Antenatal care can prevent maternal and perinatal deaths by providing information and vital services to mothers for pregnancy, childbirth, and the postnatal period. Antenatal care visits provide services such as blood pressure monitoring and intermittent preventive malaria treatment, in addition to examining the baby’s position and health. Antenatal care services also ensure pregnant women are checked and treated for any harmful conditions that may occur during their pregnancy.
The World Health Organization (WHO) recommends women attend at least four antenatal care visits during their pregnancy . According to UNICEF in 2018, 86% of pregnant women around the world accessed antenatal care at least once, while only 62% attended four visits . In Uganda, 6 out of every 10 women attend the recommended four antenatal care visits . This study’s objective was to evaluate whether fear of or prejudice against HIV testing affects antenatal care visit attendance by expectant mothers in the sub-counties of the Oyam District. Does HIV testing deter women from attending antenatal care services since there is stigma against individuals living with HIV? Studying this effect can provide information to adjust and improve the current standard of care and increase the number of expectant women who are attending antenatal care services. This study might also provide information on how to make antenatal care services feel safe and comfortable for mothers.
A cross-sectional study assessing women’s knowledge, attitudes, and beliefs of HIV, HIV testing, and antenatal care was conducted. The study population included females from six subcounties in the Oyam District, Northern Uganda. Eligibility criteria included: participants be at least 18 years old, be either pregnant or have at least 1 child, and speak the local language Luo. The sample included 184 participants ages 19 to 63 years old.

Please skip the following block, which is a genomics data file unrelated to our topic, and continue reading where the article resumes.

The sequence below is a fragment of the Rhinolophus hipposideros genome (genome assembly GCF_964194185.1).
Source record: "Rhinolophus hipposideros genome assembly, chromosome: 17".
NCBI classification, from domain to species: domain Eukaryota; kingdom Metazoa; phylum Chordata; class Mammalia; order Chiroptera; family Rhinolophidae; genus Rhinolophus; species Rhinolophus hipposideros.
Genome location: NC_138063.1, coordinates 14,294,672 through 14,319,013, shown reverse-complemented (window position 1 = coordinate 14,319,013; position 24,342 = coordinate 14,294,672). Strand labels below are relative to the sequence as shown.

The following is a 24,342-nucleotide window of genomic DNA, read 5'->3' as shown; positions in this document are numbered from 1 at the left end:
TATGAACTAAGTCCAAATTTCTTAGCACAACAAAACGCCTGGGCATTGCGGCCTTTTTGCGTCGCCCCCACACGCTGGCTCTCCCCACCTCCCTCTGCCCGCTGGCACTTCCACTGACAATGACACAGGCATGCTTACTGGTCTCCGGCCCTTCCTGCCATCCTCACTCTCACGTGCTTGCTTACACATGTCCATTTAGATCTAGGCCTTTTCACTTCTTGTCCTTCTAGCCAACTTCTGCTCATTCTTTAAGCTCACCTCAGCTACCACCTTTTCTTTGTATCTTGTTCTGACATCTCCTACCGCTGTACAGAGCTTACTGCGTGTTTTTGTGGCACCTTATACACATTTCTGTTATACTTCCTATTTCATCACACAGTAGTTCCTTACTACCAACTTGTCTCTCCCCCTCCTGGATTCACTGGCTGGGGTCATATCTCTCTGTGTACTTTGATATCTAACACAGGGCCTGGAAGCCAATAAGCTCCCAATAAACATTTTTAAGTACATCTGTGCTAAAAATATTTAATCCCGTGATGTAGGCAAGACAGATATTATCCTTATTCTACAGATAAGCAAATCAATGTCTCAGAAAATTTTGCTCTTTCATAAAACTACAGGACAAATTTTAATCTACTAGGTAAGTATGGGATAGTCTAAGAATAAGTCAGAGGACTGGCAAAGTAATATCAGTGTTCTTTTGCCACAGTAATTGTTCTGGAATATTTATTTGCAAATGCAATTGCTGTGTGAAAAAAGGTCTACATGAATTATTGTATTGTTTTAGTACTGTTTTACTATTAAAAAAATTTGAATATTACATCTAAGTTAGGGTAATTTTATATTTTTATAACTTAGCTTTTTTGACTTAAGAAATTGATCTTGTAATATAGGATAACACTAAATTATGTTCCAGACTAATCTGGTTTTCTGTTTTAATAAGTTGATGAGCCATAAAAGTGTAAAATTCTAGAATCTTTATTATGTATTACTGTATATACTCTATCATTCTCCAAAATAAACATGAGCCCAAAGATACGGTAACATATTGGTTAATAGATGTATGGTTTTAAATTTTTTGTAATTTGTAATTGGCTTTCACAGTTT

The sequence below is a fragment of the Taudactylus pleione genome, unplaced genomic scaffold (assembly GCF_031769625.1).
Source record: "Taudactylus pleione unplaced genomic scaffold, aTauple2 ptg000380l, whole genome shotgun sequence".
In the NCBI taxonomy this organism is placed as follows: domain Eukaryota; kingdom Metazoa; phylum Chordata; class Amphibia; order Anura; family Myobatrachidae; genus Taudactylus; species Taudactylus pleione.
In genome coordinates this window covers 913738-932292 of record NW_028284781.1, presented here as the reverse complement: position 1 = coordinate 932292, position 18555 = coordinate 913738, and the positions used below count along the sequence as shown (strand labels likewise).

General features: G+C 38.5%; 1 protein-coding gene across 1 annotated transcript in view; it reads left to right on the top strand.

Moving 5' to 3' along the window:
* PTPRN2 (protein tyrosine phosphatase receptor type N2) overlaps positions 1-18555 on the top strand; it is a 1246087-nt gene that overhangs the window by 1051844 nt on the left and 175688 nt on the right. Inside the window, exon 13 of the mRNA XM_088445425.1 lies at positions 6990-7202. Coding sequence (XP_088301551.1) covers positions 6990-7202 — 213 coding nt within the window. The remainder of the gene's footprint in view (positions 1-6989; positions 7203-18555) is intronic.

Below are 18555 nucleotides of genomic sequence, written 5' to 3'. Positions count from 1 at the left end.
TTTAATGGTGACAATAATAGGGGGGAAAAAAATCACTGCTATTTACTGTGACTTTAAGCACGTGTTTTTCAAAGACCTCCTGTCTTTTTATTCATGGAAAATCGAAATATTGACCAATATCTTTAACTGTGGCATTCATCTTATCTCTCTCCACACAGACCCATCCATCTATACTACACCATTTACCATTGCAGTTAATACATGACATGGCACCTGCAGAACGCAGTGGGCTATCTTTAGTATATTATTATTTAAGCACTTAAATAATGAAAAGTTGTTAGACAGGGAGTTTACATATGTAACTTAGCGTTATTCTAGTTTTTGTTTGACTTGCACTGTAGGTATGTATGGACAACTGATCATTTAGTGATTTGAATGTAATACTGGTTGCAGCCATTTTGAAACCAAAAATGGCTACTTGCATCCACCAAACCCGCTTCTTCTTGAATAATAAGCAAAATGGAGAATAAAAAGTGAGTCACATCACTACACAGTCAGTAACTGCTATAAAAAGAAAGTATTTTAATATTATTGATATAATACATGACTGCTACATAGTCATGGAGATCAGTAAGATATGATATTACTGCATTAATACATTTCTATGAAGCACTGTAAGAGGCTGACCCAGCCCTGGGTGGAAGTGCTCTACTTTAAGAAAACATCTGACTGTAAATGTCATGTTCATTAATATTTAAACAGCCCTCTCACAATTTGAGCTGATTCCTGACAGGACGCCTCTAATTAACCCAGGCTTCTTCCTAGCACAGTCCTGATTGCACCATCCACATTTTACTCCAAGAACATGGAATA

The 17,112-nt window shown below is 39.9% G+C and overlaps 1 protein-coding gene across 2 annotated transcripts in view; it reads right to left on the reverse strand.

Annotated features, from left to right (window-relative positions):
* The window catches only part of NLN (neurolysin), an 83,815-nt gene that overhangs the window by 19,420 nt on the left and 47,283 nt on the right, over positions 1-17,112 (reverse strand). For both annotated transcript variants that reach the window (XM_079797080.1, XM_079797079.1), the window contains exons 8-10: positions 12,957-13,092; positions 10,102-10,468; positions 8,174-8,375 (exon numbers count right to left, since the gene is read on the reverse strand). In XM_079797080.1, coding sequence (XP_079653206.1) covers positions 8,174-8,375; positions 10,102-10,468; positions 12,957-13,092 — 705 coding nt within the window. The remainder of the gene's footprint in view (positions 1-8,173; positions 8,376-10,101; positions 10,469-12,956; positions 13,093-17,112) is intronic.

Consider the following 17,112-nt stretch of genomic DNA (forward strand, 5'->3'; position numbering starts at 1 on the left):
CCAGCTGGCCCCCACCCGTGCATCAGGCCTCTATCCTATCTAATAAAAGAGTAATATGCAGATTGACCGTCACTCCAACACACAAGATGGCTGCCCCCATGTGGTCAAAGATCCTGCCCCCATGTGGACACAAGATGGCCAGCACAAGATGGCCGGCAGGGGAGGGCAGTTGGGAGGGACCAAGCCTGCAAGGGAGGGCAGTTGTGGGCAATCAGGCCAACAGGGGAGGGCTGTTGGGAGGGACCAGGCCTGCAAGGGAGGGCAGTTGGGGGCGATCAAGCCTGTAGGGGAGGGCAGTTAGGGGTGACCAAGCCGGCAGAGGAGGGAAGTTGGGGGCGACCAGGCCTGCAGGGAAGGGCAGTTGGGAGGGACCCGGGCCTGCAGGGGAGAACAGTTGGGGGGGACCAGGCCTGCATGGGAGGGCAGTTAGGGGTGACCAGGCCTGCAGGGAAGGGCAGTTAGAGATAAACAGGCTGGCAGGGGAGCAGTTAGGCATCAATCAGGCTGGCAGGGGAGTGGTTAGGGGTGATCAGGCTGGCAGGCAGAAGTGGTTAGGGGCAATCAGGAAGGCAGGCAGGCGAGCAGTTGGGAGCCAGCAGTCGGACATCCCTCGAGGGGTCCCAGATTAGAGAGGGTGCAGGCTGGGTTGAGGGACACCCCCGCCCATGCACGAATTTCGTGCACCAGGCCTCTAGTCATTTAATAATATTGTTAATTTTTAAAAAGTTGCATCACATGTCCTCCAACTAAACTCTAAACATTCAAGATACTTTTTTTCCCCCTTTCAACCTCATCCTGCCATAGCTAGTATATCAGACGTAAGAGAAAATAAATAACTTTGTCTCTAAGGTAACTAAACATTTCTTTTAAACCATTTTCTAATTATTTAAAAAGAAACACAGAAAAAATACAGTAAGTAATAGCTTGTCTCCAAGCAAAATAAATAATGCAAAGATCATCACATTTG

Questionnaires were distributed among six randomly selected sub-counties in Oyam. Loro, Iceme, Acaba, Aber, Kamdini, and Oyam Town Council (Oyam T/C) were selected. Antenatal care clinics were randomly selected throughout these sub-counties. Questionnaires were adapted from the Uganda Demographic and Health Survey 2016 to collect information on the attitudes, knowledge, and behaviors of HIV and antenatal care visits. Questionnaires were administered in the local language Luo. Chi-square test and Fisher’s exact test were used to analyze associations between fear of HIV testing and antenatal care visit attendance.
Table 1: Demographics of participants
Table 2: First time women received antenatal care during their most recent pregnancy
Table 3: Number of antenatal care visits attended
Table 4: Participants’ attitudes on HIV
Table 5: Fear of HIV Testing
Table 1 shows 184 women, ages 19 to 63, from six sub counties participated in the study. The median age was 28 years old (IQR=8). A majority of the participants (91.8%) had at least a primary education and 79.8% were farmers. Table 2 shows 14.0% (n=25) of women first received antenatal care less than 3 months into their most recent pregnancy. 40.2% (n=72) of women first received antenatal care at approximately 3 months into their most recent pregnancy. 45.8% (n=82) of women received antenatal care after 3 months into their most recent pregnancy. Table 3 shows 24.3% (n=44) of women attended antenatal care visits 1 to 3 times for their most recent pregnancy, while 75.7% (n=137) attended antenatal care visits 4 or more times. Table 4 shows 73.1% of women think people hesitate to take an HIV test because they are afraid of how other people will react if the test results are positive for HIV. 58.7% of women think people talk badly about people living with HIV or are thought to be living with HIV. 48.6% of women think people living with HIV or thought to be living with HIV lose the respect of other people. Table 5 shows 37 women feared to test for HIV during pregnancy (20.1%) and 147 women did not fear (79.9%), even if they displayed prejudice (Table 4).